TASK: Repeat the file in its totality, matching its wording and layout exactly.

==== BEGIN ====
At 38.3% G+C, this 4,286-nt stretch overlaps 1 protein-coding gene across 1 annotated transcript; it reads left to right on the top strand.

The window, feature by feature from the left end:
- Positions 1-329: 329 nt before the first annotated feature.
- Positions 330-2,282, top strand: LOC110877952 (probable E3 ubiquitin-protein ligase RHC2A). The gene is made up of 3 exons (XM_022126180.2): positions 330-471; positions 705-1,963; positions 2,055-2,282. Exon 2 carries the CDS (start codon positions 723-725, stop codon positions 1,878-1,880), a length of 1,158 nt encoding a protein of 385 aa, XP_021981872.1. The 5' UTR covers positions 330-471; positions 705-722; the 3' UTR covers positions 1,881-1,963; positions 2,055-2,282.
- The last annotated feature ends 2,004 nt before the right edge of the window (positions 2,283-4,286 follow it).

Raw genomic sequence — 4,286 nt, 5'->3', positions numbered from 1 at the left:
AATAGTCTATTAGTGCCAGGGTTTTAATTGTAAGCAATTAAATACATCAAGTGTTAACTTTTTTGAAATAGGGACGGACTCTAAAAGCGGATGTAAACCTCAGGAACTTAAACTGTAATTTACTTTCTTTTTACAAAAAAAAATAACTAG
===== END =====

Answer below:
At 38.3% G+C, this 4,286-nt stretch overlaps 1 protein-coding gene across 1 annotated transcript; it reads left to right on the top strand.

The window, feature by feature from the left end:
- Positions 1-329: 329 nt before the first annotated feature.
- Positions 330-2,282, top strand: LOC110877952 (probable E3 ubiquitin-protein ligase RHC2A). The gene is made up of 3 exons (XM_022126180.2): positions 330-471; positions 705-1,963; positions 2,055-2,282. Exon 2 carries the CDS (start codon positions 723-725, stop codon positions 1,878-1,880), a length of 1,158 nt encoding a protein of 385 aa, XP_021981872.1. The 5' UTR covers positions 330-471; positions 705-722; the 3' UTR covers positions 1,881-1,963; positions 2,055-2,282.
- The last annotated feature ends 2,004 nt before the right edge of the window (positions 2,283-4,286 follow it).

Raw genomic sequence — 4,286 nt, 5'->3', positions numbered from 1 at the left:
AATAGTCTATTAGTGCCAGGGTTTTAATTGTAAGCAATTAAATACATCAAGTGTTAACTTTTTTGAAATAGGGACGGACTCTAAAAGCGGATGTAAACCTCAGGAACTTAAACTGTAATTTACTTTCTTTTTACAAAAAAAAATAACTAG